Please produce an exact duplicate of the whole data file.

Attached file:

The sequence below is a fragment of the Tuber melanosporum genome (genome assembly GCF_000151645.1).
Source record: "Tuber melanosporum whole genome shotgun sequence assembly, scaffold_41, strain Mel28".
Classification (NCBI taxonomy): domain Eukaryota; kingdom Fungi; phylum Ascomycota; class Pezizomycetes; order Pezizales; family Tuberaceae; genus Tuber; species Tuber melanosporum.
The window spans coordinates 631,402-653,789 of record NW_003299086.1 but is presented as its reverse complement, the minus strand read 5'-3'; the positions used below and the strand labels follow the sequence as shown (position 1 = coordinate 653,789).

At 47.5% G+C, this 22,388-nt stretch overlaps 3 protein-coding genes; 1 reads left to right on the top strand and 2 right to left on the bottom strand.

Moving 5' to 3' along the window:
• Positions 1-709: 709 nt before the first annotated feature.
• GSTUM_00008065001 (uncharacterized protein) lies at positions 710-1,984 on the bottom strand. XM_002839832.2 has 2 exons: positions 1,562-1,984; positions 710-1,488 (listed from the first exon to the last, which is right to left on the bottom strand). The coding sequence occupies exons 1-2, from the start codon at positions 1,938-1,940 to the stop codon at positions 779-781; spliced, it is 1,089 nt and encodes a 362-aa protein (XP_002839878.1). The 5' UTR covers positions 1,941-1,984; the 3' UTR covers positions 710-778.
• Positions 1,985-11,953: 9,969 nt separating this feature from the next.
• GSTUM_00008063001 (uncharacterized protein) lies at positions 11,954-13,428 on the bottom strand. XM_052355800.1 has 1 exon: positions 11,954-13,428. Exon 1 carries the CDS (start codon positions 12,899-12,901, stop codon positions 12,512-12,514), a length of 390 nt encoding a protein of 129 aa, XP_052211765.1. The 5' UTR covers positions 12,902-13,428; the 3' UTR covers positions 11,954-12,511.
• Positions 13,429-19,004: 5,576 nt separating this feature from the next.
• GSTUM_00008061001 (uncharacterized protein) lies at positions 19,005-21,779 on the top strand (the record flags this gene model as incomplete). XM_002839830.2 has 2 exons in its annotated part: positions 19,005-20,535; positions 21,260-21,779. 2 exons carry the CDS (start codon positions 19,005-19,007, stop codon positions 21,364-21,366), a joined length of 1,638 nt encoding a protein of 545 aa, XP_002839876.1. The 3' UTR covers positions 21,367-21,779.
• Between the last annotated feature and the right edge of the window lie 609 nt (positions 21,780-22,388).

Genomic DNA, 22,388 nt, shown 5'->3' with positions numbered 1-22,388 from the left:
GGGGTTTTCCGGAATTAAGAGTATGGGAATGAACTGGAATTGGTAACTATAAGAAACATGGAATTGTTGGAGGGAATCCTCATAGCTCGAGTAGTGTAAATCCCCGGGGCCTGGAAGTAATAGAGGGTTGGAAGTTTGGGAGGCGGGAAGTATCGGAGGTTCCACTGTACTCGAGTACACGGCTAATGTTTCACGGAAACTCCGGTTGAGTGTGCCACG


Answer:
The sequence below is a fragment of the Tuber melanosporum genome (genome assembly GCF_000151645.1).
Source record: "Tuber melanosporum whole genome shotgun sequence assembly, scaffold_41, strain Mel28".
Classification (NCBI taxonomy): domain Eukaryota; kingdom Fungi; phylum Ascomycota; class Pezizomycetes; order Pezizales; family Tuberaceae; genus Tuber; species Tuber melanosporum.
The window spans coordinates 631,402-653,789 of record NW_003299086.1 but is presented as its reverse complement, the minus strand read 5'-3'; the positions used below and the strand labels follow the sequence as shown (position 1 = coordinate 653,789).

At 47.5% G+C, this 22,388-nt stretch overlaps 3 protein-coding genes; 1 reads left to right on the top strand and 2 right to left on the bottom strand.

Moving 5' to 3' along the window:
• Positions 1-709: 709 nt before the first annotated feature.
• GSTUM_00008065001 (uncharacterized protein) lies at positions 710-1,984 on the bottom strand. XM_002839832.2 has 2 exons: positions 1,562-1,984; positions 710-1,488 (listed from the first exon to the last, which is right to left on the bottom strand). The coding sequence occupies exons 1-2, from the start codon at positions 1,938-1,940 to the stop codon at positions 779-781; spliced, it is 1,089 nt and encodes a 362-aa protein (XP_002839878.1). The 5' UTR covers positions 1,941-1,984; the 3' UTR covers positions 710-778.
• Positions 1,985-11,953: 9,969 nt separating this feature from the next.
• GSTUM_00008063001 (uncharacterized protein) lies at positions 11,954-13,428 on the bottom strand. XM_052355800.1 has 1 exon: positions 11,954-13,428. Exon 1 carries the CDS (start codon positions 12,899-12,901, stop codon positions 12,512-12,514), a length of 390 nt encoding a protein of 129 aa, XP_052211765.1. The 5' UTR covers positions 12,902-13,428; the 3' UTR covers positions 11,954-12,511.
• Positions 13,429-19,004: 5,576 nt separating this feature from the next.
• GSTUM_00008061001 (uncharacterized protein) lies at positions 19,005-21,779 on the top strand (the record flags this gene model as incomplete). XM_002839830.2 has 2 exons in its annotated part: positions 19,005-20,535; positions 21,260-21,779. 2 exons carry the CDS (start codon positions 19,005-19,007, stop codon positions 21,364-21,366), a joined length of 1,638 nt encoding a protein of 545 aa, XP_002839876.1. The 3' UTR covers positions 21,367-21,779.
• Between the last annotated feature and the right edge of the window lie 609 nt (positions 21,780-22,388).

Genomic DNA, 22,388 nt, shown 5'->3' with positions numbered 1-22,388 from the left:
GGGGTTTTCCGGAATTAAGAGTATGGGAATGAACTGGAATTGGTAACTATAAGAAACATGGAATTGTTGGAGGGAATCCTCATAGCTCGAGTAGTGTAAATCCCCGGGGCCTGGAAGTAATAGAGGGTTGGAAGTTTGGGAGGCGGGAAGTATCGGAGGTTCCACTGTACTCGAGTACACGGCTAATGTTTCACGGAAACTCCGGTTGAGTGTGCCACG